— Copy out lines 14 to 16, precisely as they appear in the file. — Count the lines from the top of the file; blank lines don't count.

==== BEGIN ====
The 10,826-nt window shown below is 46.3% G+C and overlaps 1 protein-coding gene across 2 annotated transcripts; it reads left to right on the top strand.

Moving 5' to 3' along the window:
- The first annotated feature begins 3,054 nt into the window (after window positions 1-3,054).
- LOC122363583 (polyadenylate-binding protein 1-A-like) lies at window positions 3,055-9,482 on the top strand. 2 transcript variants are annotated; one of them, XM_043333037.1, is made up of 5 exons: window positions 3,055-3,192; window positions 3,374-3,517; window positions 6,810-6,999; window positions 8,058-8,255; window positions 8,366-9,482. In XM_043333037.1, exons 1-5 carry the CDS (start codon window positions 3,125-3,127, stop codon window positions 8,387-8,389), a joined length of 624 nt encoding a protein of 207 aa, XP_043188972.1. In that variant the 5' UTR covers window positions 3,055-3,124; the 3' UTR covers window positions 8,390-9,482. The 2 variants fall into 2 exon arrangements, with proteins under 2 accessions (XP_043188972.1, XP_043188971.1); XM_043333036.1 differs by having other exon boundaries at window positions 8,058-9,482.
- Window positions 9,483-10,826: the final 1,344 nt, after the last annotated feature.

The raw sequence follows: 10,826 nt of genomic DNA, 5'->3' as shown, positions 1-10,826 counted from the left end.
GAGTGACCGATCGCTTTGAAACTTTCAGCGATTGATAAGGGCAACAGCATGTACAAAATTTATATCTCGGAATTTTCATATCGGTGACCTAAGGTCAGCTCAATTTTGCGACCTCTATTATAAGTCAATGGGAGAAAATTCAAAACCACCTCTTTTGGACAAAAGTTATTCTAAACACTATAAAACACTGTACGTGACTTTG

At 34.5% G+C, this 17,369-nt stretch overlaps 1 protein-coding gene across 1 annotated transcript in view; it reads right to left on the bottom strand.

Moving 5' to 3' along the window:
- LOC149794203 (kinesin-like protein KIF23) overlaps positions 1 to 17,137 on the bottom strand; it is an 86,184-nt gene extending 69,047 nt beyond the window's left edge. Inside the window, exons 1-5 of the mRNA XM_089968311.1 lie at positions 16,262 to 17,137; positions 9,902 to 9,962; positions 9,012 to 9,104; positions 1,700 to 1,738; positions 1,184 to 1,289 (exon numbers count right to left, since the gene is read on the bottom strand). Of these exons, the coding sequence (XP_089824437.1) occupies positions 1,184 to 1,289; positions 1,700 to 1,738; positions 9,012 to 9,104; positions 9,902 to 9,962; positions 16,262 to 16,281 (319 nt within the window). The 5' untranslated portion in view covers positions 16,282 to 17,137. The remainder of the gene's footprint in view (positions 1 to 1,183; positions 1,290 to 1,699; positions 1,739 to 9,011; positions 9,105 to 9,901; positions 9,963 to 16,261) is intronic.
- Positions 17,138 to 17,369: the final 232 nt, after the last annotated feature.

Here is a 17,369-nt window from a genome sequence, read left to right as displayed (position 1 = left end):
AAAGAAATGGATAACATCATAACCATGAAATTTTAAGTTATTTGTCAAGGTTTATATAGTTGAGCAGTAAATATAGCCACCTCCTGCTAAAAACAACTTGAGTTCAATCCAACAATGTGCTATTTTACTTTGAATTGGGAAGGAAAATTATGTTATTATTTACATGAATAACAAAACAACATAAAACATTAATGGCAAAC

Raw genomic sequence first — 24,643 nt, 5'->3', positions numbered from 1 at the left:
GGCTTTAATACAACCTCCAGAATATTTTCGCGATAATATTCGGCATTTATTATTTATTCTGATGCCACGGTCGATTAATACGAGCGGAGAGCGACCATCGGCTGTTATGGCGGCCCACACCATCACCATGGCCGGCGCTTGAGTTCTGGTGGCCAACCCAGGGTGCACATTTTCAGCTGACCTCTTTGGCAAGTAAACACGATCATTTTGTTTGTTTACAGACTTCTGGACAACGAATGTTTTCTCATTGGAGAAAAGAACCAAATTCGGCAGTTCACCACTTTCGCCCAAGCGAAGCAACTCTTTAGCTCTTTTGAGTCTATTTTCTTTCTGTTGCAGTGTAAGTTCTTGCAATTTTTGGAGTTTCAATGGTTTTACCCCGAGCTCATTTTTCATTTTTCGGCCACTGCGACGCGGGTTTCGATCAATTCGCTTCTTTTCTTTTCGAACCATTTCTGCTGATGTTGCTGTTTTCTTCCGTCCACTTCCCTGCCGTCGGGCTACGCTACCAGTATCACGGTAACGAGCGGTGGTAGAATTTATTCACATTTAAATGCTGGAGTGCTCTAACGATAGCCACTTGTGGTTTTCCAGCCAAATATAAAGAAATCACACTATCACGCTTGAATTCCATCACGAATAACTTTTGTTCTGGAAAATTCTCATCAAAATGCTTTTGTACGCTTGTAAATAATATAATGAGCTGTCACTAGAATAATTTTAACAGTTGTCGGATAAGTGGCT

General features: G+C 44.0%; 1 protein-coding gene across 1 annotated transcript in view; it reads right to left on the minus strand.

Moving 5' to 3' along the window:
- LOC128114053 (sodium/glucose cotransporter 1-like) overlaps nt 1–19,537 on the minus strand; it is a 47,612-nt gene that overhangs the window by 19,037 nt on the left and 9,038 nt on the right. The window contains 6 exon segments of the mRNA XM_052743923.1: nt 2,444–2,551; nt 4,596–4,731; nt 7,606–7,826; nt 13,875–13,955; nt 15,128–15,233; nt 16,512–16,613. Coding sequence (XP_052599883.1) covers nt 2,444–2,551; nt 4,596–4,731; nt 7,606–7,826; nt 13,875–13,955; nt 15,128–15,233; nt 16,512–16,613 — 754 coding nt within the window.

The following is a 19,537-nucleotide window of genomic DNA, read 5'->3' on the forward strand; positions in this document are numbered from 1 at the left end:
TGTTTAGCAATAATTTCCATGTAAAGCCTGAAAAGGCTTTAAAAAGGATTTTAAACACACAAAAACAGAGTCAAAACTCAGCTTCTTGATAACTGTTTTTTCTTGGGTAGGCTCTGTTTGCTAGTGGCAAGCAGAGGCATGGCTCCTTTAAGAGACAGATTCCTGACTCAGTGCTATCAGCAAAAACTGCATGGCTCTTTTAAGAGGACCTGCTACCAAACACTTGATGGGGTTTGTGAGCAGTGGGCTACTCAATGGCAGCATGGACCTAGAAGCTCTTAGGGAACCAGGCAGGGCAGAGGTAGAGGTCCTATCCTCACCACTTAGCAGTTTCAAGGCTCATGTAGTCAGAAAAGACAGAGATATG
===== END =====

Raw genomic sequence first — 24,643 nt, 5'->3', positions numbered from 1 at the left:
GGCTTTAATACAACCTCCAGAATATTTTCGCGATAATATTCGGCATTTATTATTTATTCTGATGCCACGGTCGATTAATACGAGCGGAGAGCGACCATCGGCTGTTATGGCGGCCCACACCATCACCATGGCCGGCGCTTGAGTTCTGGTGGCCAACCCAGGGTGCACATTTTCAGCTGACCTCTTTGGCAAGTAAACACGATCATTTTGTTTGTTTACAGACTTCTGGACAACGAATGTTTTCTCATTGGAGAAAAGAACCAAATTCGGCAGTTCACCACTTTCGCCCAAGCGAAGCAACTCTTTAGCTCTTTTGAGTCTATTTTCTTTCTGTTGCAGTGTAAGTTCTTGCAATTTTTGGAGTTTCAATGGTTTTACCCCGAGCTCATTTTTCATTTTTCGGCCACTGCGACGCGGGTTTCGATCAATTCGCTTCTTTTCTTTTCGAACCATTTCTGCTGATGTTGCTGTTTTCTTCCGTCCACTTCCCTGCCGTCGGGCTACGCTACCAGTATCACGGTAACGAGCGGTGGTAGAATTTATTCACATTTAAATGCTGGAGTGCTCTAACGATAGCCACTTGTGGTTTTCCAGCCAAATATAAAGAAATCACACTATCACGCTTGAATTCCATCACGAATAACTTTTGTTCTGGAAAATTCTCATCAAAATGCTTTTGTACGCTTGTAAATAATATAATGAGCTGTCACTAGAATAATTTTAACAGTTGTCGGATAAGTGGCT

General features: G+C 44.0%; 1 protein-coding gene across 1 annotated transcript in view; it reads right to left on the minus strand.